|Publication number||US5729053 A|
|Application number||US 08/676,876|
|Publication date||Mar 17, 1998|
|Filing date||Jul 3, 1996|
|Priority date||Jul 27, 1994|
|Also published as||US5600175|
|Publication number||08676876, 676876, US 5729053 A, US 5729053A, US-A-5729053, US5729053 A, US5729053A|
|Original Assignee||Texas Instruments Incorporated|
|Export Citation||BiBTeX, EndNote, RefMan|
|Patent Citations (5), Referenced by (88), Classifications (43), Legal Events (4)|
|External Links: USPTO, USPTO Assignment, Espacenet|
This is a Divisional of application Ser. No. 08/281,867, filed Jul. 27, 1994, now U.S. Pat. No. 5,600,175.
This invention relates in general to the field of circuit assembly. More particularly, the present invention relates to apparatus and a method for circuit assembly to achieve a thin and flat profile.
The integrated circuit technology has shrunken electronic circuits to the micron and submicron level. Surface mount technologies improved the printed circuit board density. The application specific integrated circuit (ASIC) put electronic circuits that occupied a printed circuit board into a single chip. Through these advances, the miniature size of the integrated circuit greatly enhanced its versatility and enabled its application to usage previously believed to be impossible.
The International Standards Organization (ISO) has established the standards of the credit card or personal identification card. These cards are equipped with a readable magnetic strip to provide storage and retrieval of information. Usage of these cards has expanded to debit cards, telephone calling cards, company personal identification badges, automated teller machine banking cards, vending cards, etc. However, these cards are not without disadvantages. These cards can only be read with a magnetic strip reader by passing the magnetic strip through it. Often a card must be inserted and passed through the reader repeatedly due to improper positioning or operation. Because the magnetic strip medium resides on the surface of the card, it is easily damaged due to improper handling and storage of the card. It is therefore desirable to provide a card that may be read with speed and in a contactless manner. Moreover, it is desirable to provide "smart" cards with added capabilities other than the basic storage and retrieval of data.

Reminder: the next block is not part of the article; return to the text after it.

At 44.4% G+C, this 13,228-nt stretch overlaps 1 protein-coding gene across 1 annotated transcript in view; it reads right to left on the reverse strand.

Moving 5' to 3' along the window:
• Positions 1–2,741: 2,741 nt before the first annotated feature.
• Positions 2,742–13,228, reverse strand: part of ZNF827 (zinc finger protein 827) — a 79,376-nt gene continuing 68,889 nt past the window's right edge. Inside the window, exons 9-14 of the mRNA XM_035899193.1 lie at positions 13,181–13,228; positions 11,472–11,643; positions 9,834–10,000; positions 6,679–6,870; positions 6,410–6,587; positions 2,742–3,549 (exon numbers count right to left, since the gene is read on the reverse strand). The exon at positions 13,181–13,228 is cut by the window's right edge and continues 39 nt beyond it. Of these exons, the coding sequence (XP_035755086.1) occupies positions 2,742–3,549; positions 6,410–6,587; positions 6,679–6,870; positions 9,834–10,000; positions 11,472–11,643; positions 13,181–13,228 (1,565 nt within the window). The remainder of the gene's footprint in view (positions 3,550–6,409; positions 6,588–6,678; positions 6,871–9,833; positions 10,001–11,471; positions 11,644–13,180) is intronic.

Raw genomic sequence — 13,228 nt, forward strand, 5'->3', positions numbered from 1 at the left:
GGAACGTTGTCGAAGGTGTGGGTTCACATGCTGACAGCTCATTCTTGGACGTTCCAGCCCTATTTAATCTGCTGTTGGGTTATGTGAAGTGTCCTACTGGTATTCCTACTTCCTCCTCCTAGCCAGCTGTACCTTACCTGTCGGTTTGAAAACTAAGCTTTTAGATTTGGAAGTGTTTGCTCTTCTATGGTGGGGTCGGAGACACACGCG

The ISO sets the standard dimensions for the credit card, which are 86×54×0.76 mm. For embedding integrated circuits therein, the critical dimension is the thickness of the card, which is 0.76 millimeters (mm) or 760 microns (μm). With capacitor thickness of approximately 500 μm, integrated circuit die of approximately 300 μm, and the required card packaging material of approximately 250 μm, typical integrated circuit assembly methods and techniques based on surface mount devices mounted on printed circuit boards or substrates are not applicable.
Accordingly, it is desirable to achieve an assembly of integrated circuits that can be accommodated within the standard dimensions of the ISO credit card.
In accordance with the present invention, apparatus and a method for integrated circuit assembly are provided which substantially eliminate or reduce disadvantages and problems associated with prior assembly techniques.
In one aspect of the present invention, a thin and flat integrated circuit assembly may be achieved by using a thin carrier with shallow cavities for holding the integrated circuits, circuit components and/or discrete components. The integrated circuits and/or circuit components may be friction fitted in the cavities or they may be secured therein by the use of adhesives. Electrical connection between the integrated circuits and circuit components may be done with wire bonding, ribbon bonding, tape-automated bonding, lead frames, and/or flip chip bonding. The circuit assembly may then be accommodated into a credit card-sized packaging with standard dimensions set by the International Standards Organization.
In another aspect of the present invention, a transponder arrangement is assembled on a thin carrier with cavities so that the entire assembly may be accommodated within a credit card-sized packaging.
For a better understanding of the present invention, reference may be made to the accompanying drawings, in which:
FIG. 1 is an elevational view of an integrated circuit assembly according to one embodiment of the invention;
FIG. 2 is an elevational view of an integrated circuit assembly according to another embodiment of the invention;
FIG. 3 is a cross-sectional view of the integrated circuit assembly in FIG. 2 along line 3--3; and
FIG. 4 is an elevational view of a multiple circuit assembly set up.